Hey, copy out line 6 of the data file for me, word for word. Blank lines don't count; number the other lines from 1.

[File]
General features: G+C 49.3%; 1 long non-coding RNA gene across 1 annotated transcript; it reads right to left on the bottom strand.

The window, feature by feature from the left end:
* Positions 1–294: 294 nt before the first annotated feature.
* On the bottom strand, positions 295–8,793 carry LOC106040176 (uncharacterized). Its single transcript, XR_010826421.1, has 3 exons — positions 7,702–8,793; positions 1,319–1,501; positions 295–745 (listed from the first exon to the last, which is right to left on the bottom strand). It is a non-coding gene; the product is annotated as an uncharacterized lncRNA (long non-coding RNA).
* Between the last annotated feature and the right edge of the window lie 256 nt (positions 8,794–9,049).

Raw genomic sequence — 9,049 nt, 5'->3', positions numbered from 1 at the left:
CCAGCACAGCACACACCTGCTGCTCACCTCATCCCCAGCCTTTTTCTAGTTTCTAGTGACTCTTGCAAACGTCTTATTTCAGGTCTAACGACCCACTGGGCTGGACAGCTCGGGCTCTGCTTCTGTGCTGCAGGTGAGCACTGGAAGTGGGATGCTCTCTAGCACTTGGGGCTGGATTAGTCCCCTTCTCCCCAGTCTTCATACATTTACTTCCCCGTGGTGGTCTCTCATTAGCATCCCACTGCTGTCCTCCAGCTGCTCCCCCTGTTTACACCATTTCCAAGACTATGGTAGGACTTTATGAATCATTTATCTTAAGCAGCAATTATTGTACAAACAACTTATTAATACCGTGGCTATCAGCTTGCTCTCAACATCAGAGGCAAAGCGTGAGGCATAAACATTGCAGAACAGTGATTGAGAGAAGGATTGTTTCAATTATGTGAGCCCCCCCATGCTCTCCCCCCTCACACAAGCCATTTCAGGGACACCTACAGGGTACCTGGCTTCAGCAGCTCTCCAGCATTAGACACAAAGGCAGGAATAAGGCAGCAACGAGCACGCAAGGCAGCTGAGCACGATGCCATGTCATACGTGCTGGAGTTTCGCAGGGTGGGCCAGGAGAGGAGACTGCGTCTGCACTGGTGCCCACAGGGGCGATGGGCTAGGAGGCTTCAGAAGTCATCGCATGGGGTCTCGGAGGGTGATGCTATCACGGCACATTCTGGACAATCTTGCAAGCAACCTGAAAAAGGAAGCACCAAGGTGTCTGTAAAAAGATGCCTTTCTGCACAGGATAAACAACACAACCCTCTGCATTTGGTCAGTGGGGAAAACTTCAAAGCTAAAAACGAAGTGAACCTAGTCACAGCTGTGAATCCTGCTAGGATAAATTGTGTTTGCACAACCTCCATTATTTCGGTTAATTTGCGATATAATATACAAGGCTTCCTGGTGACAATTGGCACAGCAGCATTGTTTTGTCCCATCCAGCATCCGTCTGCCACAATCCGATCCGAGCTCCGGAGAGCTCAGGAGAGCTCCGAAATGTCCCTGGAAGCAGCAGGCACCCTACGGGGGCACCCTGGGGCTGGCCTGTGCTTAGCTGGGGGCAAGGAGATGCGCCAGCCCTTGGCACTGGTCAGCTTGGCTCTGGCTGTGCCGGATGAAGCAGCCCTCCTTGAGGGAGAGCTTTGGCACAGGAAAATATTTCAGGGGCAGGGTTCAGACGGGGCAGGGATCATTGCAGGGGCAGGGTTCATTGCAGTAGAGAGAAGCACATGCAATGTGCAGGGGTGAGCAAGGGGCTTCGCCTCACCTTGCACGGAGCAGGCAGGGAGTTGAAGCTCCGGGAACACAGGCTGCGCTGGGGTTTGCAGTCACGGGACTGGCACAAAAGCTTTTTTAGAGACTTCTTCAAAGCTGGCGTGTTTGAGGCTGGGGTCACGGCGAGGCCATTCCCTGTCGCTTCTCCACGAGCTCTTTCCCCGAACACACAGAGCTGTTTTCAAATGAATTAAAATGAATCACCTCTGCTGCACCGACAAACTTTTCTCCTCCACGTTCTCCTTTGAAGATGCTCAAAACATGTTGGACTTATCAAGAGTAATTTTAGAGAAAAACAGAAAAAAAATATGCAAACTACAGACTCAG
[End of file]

Raw genomic sequence — 9,049 nt, 5'->3', positions numbered from 1 at the left: